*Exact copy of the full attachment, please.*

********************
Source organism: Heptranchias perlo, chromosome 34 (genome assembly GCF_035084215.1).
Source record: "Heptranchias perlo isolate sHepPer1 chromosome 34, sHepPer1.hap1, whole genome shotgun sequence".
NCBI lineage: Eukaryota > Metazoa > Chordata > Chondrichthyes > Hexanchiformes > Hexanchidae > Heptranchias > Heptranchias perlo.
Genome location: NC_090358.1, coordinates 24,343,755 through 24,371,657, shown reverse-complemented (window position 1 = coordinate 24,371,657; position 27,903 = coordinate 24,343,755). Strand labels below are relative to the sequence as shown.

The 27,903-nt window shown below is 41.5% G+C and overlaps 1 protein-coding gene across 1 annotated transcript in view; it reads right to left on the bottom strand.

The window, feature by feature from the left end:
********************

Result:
Source organism: Heptranchias perlo, chromosome 34 (genome assembly GCF_035084215.1).
Source record: "Heptranchias perlo isolate sHepPer1 chromosome 34, sHepPer1.hap1, whole genome shotgun sequence".
NCBI lineage: Eukaryota > Metazoa > Chordata > Chondrichthyes > Hexanchiformes > Hexanchidae > Heptranchias > Heptranchias perlo.
Genome location: NC_090358.1, coordinates 24,343,755 through 24,371,657, shown reverse-complemented (window position 1 = coordinate 24,371,657; position 27,903 = coordinate 24,343,755). Strand labels below are relative to the sequence as shown.

The 27,903-nt window shown below is 41.5% G+C and overlaps 1 protein-coding gene across 1 annotated transcript in view; it reads right to left on the bottom strand.

The window, feature by feature from the left end: